MN – Well, television shows without a message are just pure entertainment. I have a real problem with wildlife documentaries, but I am privileged. You saw, there are no cuts in what I’m doing; I don’t make up a story. When you use the word documentary that must mean something, and most wildlife documentaries have nothing to do with documenting. They’re pure entertainment, and those don’t carry the value that I think they should. If we are just doing entertainment, what’s the point? I have pretty strong ethics about that, but, as I said, I’m in a privileged position. I hate it when they make everything up. You were asking if shows increase people’s will to go and see wildlife, and yes, they do that, but we have to go responsibly. Look, like as it is with the tiger. India has an incredible democracy about that. Everybody can pay to go in a park and see the tiger, but we are all going after the same cat! And that is just crazy! We have to find some way to be civilized about it. In the Mara, people will jingle their keys at the cheetah to get it to raise its head. The cheetah has a slot in which it hunts. It’s the only cat that has to deal with tourists in a really harmful way, because its hunting time is during the tourists’ time. The lion is sleeping all day under a tree, it couldn’t care less, when everybody goes home, it eats. But the cheetah is trying to hunt completely surrounded. Nine out of ten cheetah’s cubs don’t survive. We have to think about what we are doing out there. The money outweighs the behavior.
JPM – How important for you, and the development of your work, has your close collaboration with NGM been?
MN – As a kid, working with NGM was what I dreamed for. Look, it’s everything. I’m obviously outspoken and totally believe in the gift I’ve been given, I take it very, very seriously, I take the ethics very seriously, but doing what I do and putting it under my bed, or showing it to seven hundred people may be fabulous, but what really matters are the 25 million people who see it. So, it’s everything.
JPM – Do photographers prefer to work alone, or do they profit (both financially and in their achievements) from close collaboration, be it with other photographers or any individual?
MN – I always work with the scientists. I always work with persons who are the experts, it is impossible without them, because I want to be building on what they have figured out. That way my work is far more meaningful.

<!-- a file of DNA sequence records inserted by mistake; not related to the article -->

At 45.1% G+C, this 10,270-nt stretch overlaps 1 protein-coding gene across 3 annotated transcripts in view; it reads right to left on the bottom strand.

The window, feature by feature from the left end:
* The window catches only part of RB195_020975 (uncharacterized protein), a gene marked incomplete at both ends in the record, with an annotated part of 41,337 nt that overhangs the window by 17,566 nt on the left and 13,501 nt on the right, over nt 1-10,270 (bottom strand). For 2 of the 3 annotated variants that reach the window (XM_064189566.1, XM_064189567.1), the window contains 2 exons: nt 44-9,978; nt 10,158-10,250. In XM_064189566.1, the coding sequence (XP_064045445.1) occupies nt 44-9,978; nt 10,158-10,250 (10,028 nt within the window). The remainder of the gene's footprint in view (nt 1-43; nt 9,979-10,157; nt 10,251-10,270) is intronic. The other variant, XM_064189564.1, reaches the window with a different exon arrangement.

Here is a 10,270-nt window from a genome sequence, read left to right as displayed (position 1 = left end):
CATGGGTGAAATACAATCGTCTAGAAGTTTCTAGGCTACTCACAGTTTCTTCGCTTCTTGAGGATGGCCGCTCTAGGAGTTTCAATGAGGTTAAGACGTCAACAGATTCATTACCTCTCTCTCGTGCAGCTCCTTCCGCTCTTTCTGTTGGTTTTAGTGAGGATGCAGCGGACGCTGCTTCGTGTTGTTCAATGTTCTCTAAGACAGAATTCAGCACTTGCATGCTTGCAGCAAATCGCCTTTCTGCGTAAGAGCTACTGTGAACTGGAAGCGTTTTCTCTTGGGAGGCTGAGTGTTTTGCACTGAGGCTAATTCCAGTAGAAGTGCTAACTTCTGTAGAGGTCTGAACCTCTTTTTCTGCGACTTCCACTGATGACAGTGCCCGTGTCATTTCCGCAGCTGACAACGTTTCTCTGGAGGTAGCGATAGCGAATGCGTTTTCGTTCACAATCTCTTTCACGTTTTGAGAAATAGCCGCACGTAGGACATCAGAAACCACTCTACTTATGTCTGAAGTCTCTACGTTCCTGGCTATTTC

JPM – How has your work affected your family life?
MN – I’ve been homesick most of my life. I’ve been with my wife for thirty-five years and we raised our kids with me gone. I was always gone. But my sons are adults, and they love me, and my wife still loves me.
JPM – Do you find value in keen, dedicated amateur photographers who are driven and can fund their own projects? Do you feel that they could be competition to other professional photographers?
MN – I’m pretty confident. I’ve started a festival for young photographers. For twenty-five years we have been showing pictures in our backyard and now it has become a big festival. Anybody that showed up could show their work, but they couldn’t talk. Otherwise they would never stop talking. When I was 23, a professional, Charles Moore, touched me. He said: “You have got something, come with me.” I also had a teacher in elementary school that nurtured me, said: “You don’t have to be a carpenter; you don’t have to be a mechanic. You can be an artist.” So, yes, I totally believe in passing the gift along.
JPM – What will be your next project?
MN – Well, I was going to die! (He laughs). The reason I say this is because we had a very famous football coach in Alabama, “Bear” Bryant. The moment he retired, he died. So, what I’ve been talking about for a while now, is retiring, but I don’t mean stop. I just want, maybe for the last time in my life, to do something without caring about who publishes it. I don’t want to have a deadline; I just want to do it. Maybe, I’m not sure, I could go back to the Serengeti and try to glorify it as much as I can, because that ecosystem needs protecting, but do it very selfishly. I just want to take pictures there, to see the rainbows. It will be difficult, with all the money I would have to raise, and to sit in a car for two or three years. I don’t know if I have another (very big) one in me, but if I do, it will probably be the Serengeti.
Thank you very much for taking your time to answer our questions and we wish you further successes in your work.